tree size_tree = TYPE_SIZE (type);
    if (TREE_CODE (size_tree) == INTEGER_CST &&
        !TYPE_P (size_tree) && TREE_CONSTANT (size_tree)) {
      size_t size = TREE_INT_CST_LOW (size_tree);
      fprintf (log_fp, "struct '%s' has size %zu [bits] in %s, line %d\n", name, size, filename, lineno);
      fprintf (log_fp, "struct '%s' has non-constant size\n", name);

  fflush (log_fp);

plugin_init (struct plugin_name_args *plugin_info,
             struct plugin_gcc_version *version)
  const char *logfile = NULL;
  size_t i;

  /* Open the log file. */
  for (i = 0; i argc; ++i) {
    if (strcmp (plugin_info->argv[i].key, "log") == 0) {
      logfile = plugin_info->argv[i].value;

  if (!logfile) {
    fprintf (stderr, "structsizes plugin: missing parameter: -fplugin-arg-structsizes-log=\n");
    exit (EXIT_FAILURE);

  log_fp = fopen (logfile, "a");
  if (log_fp == NULL) {
    perror (logfile);
    exit (EXIT_FAILURE);

  fprintf (log_fp, "Loaded structsizes plugin (GCC %s.%s.%s)\n",
           version->basever, version->devphase, version->revision);

  register_callback (plugin_info->base_name, PLUGIN_FINISH_TYPE,
                     plugin_finish_type, NULL);

  return 0;

Compile the plug-in using

    gcc -g -I`gcc -print-file-name=plugin`/include \
        -fpic -shared -o

and when you compile your source, to use the plug-in you must add

    ... -fplugin=./ \
        -fplugin-arg-structsizes-log=<logfile> ...

to the compiler command line options.

For the purposes of compiling GlusterFS with this plug-in, I changed GlusterFS’s file like this:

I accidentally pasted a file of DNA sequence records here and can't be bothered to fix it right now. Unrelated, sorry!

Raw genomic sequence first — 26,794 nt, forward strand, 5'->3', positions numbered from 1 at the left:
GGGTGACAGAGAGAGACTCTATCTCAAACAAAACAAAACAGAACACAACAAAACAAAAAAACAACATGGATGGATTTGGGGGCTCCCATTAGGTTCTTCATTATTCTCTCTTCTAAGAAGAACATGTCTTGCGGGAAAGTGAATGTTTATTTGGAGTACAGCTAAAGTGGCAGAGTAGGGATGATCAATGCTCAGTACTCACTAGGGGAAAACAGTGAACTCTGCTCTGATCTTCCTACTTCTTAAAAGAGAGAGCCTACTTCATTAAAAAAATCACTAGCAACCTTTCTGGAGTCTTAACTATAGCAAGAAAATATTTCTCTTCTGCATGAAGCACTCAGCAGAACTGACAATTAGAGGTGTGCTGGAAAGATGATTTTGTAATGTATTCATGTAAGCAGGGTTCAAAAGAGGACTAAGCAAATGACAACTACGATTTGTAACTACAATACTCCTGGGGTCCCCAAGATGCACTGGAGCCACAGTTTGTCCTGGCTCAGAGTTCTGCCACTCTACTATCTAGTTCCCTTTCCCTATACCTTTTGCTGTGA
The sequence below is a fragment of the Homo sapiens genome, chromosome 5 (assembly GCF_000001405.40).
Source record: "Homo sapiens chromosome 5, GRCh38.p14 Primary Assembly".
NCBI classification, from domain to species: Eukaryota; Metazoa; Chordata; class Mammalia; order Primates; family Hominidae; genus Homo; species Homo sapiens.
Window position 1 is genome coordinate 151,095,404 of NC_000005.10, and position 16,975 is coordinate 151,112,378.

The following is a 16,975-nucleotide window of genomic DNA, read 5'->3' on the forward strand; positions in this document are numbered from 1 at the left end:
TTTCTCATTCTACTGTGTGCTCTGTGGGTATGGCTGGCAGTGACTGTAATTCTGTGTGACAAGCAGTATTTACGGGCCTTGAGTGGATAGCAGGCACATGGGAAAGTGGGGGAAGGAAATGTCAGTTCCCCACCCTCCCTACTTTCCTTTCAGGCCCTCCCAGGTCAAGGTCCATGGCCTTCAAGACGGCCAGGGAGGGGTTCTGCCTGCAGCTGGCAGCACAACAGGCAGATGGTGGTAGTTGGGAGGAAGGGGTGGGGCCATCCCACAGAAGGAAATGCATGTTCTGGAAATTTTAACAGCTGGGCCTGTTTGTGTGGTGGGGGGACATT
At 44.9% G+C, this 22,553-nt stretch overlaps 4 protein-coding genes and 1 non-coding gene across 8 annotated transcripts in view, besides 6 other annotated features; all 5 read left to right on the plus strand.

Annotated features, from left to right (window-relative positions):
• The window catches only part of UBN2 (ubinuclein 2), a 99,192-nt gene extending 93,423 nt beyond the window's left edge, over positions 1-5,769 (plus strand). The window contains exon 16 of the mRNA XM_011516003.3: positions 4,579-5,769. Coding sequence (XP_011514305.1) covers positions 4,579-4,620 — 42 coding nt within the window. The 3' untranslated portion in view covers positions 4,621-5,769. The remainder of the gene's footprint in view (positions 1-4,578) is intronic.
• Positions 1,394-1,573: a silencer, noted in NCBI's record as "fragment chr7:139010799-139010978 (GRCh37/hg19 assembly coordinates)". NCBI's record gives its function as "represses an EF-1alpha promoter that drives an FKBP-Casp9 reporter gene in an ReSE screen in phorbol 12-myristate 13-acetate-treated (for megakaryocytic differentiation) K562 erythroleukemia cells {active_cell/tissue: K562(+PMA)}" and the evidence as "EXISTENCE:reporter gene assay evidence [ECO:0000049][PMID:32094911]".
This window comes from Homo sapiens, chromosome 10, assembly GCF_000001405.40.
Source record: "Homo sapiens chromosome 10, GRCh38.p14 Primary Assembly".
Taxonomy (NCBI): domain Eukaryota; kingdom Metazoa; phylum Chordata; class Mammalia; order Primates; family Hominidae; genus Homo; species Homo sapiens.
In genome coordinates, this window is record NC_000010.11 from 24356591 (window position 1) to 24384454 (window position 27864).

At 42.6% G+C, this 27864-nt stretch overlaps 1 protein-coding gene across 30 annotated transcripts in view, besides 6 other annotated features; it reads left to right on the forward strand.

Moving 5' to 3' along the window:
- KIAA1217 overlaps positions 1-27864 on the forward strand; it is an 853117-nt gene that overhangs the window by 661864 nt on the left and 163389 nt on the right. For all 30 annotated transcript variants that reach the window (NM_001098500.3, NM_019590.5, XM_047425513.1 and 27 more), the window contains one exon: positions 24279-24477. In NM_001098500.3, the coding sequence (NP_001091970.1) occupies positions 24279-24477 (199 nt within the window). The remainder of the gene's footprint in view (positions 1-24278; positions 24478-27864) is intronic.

CFLAGS="${CFLAGS} -g -O2 -fplugin=/path/to/ \

and then ran && ./configure && make

to build GlusterFS.

Afterwards you can

    sort -u < /tmp/ss2.out > outfile

to reduce the output to something digestible.

And in the end, the seemingly mismatched struct sizes weren’t really a problem. They were two different types – that happened to have the same type name – in two different translators.


  • 06 Dec 2020
    Looking back at 2020 – with g...

    2020 has not been a year we would have been able to predict. With a worldwide pandemic and lives thrown out of gear, as we head into 2021, we are thankful that our community and project continued to receive new developers, users and make small gains. For that and a...

    Read more
  • 27 Apr 2020
    Update from the team

    It has been a while since we provided an update to the Gluster community. Across the world various nations, states and localities have put together sets of guidelines around shelter-in-place and quarantine. We request our community members to stay safe, to care for their loved ones, to continue to be...

    Read more
  • 03 Feb 2020
    Building a longer term focus for Gl...

    The initial rounds of conversation around the planning of content for release 8 has helped the project identify one key thing – the need to stagger out features and enhancements over multiple releases. Thus, while release 8 is unlikely to be feature heavy as previous releases, it will be the...

    Read more